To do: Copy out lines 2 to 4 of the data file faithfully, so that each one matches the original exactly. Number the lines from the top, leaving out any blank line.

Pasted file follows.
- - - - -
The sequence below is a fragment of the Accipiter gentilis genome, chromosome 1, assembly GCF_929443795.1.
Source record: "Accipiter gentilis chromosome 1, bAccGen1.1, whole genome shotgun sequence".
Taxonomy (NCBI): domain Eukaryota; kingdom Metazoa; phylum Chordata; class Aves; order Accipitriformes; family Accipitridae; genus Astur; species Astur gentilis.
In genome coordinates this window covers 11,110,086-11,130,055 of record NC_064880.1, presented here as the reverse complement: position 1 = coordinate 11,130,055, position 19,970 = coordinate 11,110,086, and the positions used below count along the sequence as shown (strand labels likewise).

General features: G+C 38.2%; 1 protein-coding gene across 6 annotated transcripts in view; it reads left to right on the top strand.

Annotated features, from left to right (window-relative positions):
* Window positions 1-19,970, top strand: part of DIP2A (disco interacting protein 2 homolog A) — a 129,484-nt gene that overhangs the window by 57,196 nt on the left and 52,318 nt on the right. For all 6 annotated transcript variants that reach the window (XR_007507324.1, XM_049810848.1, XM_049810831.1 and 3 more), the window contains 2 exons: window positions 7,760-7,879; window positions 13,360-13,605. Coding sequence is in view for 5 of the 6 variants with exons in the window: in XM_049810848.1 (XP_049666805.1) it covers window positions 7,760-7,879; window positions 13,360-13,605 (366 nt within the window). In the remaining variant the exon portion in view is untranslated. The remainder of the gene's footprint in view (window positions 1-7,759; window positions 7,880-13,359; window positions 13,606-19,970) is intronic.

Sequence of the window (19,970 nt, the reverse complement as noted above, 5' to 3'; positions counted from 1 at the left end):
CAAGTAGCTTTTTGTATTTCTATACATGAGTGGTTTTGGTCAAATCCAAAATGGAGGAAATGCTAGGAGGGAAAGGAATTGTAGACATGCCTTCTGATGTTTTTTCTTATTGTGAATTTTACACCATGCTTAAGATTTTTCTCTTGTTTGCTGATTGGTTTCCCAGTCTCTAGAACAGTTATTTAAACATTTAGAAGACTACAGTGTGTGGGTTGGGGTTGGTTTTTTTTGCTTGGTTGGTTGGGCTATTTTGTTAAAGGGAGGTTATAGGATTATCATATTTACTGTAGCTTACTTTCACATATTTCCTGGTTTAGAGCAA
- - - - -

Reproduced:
Source record: "Accipiter gentilis chromosome 1, bAccGen1.1, whole genome shotgun sequence".
Taxonomy (NCBI): domain Eukaryota; kingdom Metazoa; phylum Chordata; class Aves; order Accipitriformes; family Accipitridae; genus Astur; species Astur gentilis.
In genome coordinates this window covers 11,110,086-11,130,055 of record NC_064880.1, presented here as the reverse complement: position 1 = coordinate 11,130,055, position 19,970 = coordinate 11,110,086, and the positions used below count along the sequence as shown (strand labels likewise).